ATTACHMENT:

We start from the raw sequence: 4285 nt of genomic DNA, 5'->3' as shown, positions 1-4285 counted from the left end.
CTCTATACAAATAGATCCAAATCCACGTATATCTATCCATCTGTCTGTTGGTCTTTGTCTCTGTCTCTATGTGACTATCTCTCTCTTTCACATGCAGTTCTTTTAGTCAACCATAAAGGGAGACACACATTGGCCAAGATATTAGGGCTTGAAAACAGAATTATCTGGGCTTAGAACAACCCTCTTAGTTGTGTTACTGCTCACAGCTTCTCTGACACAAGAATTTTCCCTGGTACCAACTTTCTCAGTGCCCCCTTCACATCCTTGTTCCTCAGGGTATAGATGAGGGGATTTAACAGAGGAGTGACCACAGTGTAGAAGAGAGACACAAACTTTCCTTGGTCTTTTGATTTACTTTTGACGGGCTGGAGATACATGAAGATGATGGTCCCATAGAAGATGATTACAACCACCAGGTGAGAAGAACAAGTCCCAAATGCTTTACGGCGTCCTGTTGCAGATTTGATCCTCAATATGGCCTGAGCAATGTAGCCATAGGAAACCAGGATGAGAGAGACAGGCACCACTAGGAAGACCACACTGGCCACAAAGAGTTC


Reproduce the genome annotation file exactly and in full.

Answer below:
We start from the raw sequence: 4285 nt of genomic DNA, 5'->3' as shown, positions 1-4285 counted from the left end.
CTCTATACAAATAGATCCAAATCCACGTATATCTATCCATCTGTCTGTTGGTCTTTGTCTCTGTCTCTATGTGACTATCTCTCTCTTTCACATGCAGTTCTTTTAGTCAACCATAAAGGGAGACACACATTGGCCAAGATATTAGGGCTTGAAAACAGAATTATCTGGGCTTAGAACAACCCTCTTAGTTGTGTTACTGCTCACAGCTTCTCTGACACAAGAATTTTCCCTGGTACCAACTTTCTCAGTGCCCCCTTCACATCCTTGTTCCTCAGGGTATAGATGAGGGGATTTAACAGAGGAGTGACCACAGTGTAGAAGAGAGACACAAACTTTCCTTGGTCTTTTGATTTACTTTTGACGGGCTGGAGATACATGAAGATGATGGTCCCATAGAAGATGATTACAACCACCAGGTGAGAAGAACAAGTCCCAAATGCTTTACGGCGTCCTGTTGCAGATTTGATCCTCAATATGGCCTGAGCAATGTAGCCATAGGAAACCAGGATGAGAGAGACAGGCACCACTAGGAAGACCACACTGGCCACAAAGAGTTC